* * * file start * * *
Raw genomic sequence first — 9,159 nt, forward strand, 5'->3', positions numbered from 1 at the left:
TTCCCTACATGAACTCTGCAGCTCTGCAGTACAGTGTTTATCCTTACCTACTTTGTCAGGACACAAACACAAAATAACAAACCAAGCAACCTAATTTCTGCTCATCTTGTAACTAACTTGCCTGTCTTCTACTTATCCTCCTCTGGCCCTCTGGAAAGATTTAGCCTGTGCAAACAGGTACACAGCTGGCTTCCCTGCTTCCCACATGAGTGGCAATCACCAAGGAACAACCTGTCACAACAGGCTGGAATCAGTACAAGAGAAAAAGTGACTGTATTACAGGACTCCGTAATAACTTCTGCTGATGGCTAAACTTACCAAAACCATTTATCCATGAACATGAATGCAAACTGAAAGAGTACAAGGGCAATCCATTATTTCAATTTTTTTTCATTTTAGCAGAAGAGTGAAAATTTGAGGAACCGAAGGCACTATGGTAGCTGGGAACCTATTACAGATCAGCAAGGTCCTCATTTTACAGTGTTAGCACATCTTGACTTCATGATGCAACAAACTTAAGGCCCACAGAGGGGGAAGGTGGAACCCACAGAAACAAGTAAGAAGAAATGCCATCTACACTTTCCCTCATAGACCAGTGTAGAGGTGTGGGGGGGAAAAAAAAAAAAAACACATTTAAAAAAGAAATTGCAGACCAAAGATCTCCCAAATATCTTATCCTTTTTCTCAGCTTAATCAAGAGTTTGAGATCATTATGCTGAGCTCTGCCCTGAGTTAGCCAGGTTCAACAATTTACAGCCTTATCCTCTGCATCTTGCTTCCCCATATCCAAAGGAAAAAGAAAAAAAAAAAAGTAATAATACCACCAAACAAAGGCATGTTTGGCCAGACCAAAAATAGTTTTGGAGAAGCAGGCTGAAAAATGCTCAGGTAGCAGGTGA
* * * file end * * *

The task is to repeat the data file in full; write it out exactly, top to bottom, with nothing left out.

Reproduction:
Raw genomic sequence first — 9,159 nt, forward strand, 5'->3', positions numbered from 1 at the left:
TTCCCTACATGAACTCTGCAGCTCTGCAGTACAGTGTTTATCCTTACCTACTTTGTCAGGACACAAACACAAAATAACAAACCAAGCAACCTAATTTCTGCTCATCTTGTAACTAACTTGCCTGTCTTCTACTTATCCTCCTCTGGCCCTCTGGAAAGATTTAGCCTGTGCAAACAGGTACACAGCTGGCTTCCCTGCTTCCCACATGAGTGGCAATCACCAAGGAACAACCTGTCACAACAGGCTGGAATCAGTACAAGAGAAAAAGTGACTGTATTACAGGACTCCGTAATAACTTCTGCTGATGGCTAAACTTACCAAAACCATTTATCCATGAACATGAATGCAAACTGAAAGAGTACAAGGGCAATCCATTATTTCAATTTTTTTTCATTTTAGCAGAAGAGTGAAAATTTGAGGAACCGAAGGCACTATGGTAGCTGGGAACCTATTACAGATCAGCAAGGTCCTCATTTTACAGTGTTAGCACATCTTGACTTCATGATGCAACAAACTTAAGGCCCACAGAGGGGGAAGGTGGAACCCACAGAAACAAGTAAGAAGAAATGCCATCTACACTTTCCCTCATAGACCAGTGTAGAGGTGTGGGGGGGAAAAAAAAAAAAAACACATTTAAAAAAGAAATTGCAGACCAAAGATCTCCCAAATATCTTATCCTTTTTCTCAGCTTAATCAAGAGTTTGAGATCATTATGCTGAGCTCTGCCCTGAGTTAGCCAGGTTCAACAATTTACAGCCTTATCCTCTGCATCTTGCTTCCCCATATCCAAAGGAAAAAGAAAAAAAAAAAAGTAATAATACCACCAAACAAAGGCATGTTTGGCCAGACCAAAAATAGTTTTGGAGAAGCAGGCTGAAAAATGCTCAGGTAGCAGGTGA